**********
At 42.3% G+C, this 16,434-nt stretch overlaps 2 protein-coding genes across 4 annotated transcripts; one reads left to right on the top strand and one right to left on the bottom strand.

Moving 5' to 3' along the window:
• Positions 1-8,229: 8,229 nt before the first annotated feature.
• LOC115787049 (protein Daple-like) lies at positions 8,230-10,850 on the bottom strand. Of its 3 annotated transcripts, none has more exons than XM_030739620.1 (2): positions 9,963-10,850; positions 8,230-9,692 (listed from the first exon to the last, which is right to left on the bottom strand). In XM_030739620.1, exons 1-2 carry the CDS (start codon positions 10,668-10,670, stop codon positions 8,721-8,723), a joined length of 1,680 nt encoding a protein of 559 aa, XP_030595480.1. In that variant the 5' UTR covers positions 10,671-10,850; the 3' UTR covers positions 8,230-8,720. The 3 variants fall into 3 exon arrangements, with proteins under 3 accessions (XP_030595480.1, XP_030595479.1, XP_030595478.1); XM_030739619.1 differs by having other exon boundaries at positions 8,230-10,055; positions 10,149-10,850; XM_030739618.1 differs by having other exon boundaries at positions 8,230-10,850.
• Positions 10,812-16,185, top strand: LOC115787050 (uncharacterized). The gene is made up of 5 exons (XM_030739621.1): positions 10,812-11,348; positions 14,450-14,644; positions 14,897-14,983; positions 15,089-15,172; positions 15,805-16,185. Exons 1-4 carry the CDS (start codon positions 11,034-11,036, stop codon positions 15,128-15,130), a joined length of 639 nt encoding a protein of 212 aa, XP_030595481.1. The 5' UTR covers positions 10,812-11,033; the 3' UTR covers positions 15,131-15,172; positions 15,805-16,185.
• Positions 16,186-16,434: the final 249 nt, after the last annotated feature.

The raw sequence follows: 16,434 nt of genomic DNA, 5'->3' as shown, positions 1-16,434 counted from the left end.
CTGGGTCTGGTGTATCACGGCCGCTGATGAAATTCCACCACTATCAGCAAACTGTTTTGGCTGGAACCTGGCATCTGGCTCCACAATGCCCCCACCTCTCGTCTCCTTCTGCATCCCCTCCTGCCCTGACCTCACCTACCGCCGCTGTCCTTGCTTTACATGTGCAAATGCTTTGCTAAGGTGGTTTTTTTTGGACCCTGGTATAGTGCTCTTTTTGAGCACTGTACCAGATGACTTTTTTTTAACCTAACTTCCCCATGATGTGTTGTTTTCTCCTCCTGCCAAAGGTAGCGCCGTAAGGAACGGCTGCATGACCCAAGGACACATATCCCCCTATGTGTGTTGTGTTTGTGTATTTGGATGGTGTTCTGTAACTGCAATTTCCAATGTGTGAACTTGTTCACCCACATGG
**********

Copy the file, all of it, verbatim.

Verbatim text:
At 42.3% G+C, this 16,434-nt stretch overlaps 2 protein-coding genes across 4 annotated transcripts; one reads left to right on the top strand and one right to left on the bottom strand.

Moving 5' to 3' along the window:
• Positions 1-8,229: 8,229 nt before the first annotated feature.
• LOC115787049 (protein Daple-like) lies at positions 8,230-10,850 on the bottom strand. Of its 3 annotated transcripts, none has more exons than XM_030739620.1 (2): positions 9,963-10,850; positions 8,230-9,692 (listed from the first exon to the last, which is right to left on the bottom strand). In XM_030739620.1, exons 1-2 carry the CDS (start codon positions 10,668-10,670, stop codon positions 8,721-8,723), a joined length of 1,680 nt encoding a protein of 559 aa, XP_030595480.1. In that variant the 5' UTR covers positions 10,671-10,850; the 3' UTR covers positions 8,230-8,720. The 3 variants fall into 3 exon arrangements, with proteins under 3 accessions (XP_030595480.1, XP_030595479.1, XP_030595478.1); XM_030739619.1 differs by having other exon boundaries at positions 8,230-10,055; positions 10,149-10,850; XM_030739618.1 differs by having other exon boundaries at positions 8,230-10,850.
• Positions 10,812-16,185, top strand: LOC115787050 (uncharacterized). The gene is made up of 5 exons (XM_030739621.1): positions 10,812-11,348; positions 14,450-14,644; positions 14,897-14,983; positions 15,089-15,172; positions 15,805-16,185. Exons 1-4 carry the CDS (start codon positions 11,034-11,036, stop codon positions 15,128-15,130), a joined length of 639 nt encoding a protein of 212 aa, XP_030595481.1. The 5' UTR covers positions 10,812-11,033; the 3' UTR covers positions 15,131-15,172; positions 15,805-16,185.
• Positions 16,186-16,434: the final 249 nt, after the last annotated feature.

The raw sequence follows: 16,434 nt of genomic DNA, 5'->3' as shown, positions 1-16,434 counted from the left end.
CTGGGTCTGGTGTATCACGGCCGCTGATGAAATTCCACCACTATCAGCAAACTGTTTTGGCTGGAACCTGGCATCTGGCTCCACAATGCCCCCACCTCTCGTCTCCTTCTGCATCCCCTCCTGCCCTGACCTCACCTACCGCCGCTGTCCTTGCTTTACATGTGCAAATGCTTTGCTAAGGTGGTTTTTTTTGGACCCTGGTATAGTGCTCTTTTTGAGCACTGTACCAGATGACTTTTTTTTAACCTAACTTCCCCATGATGTGTTGTTTTCTCCTCCTGCCAAAGGTAGCGCCGTAAGGAACGGCTGCATGACCCAAGGACACATATCCCCCTATGTGTGTTGTGTTTGTGTATTTGGATGGTGTTCTGTAACTGCAATTTCCAATGTGTGAACTTGTTCACCCACATGG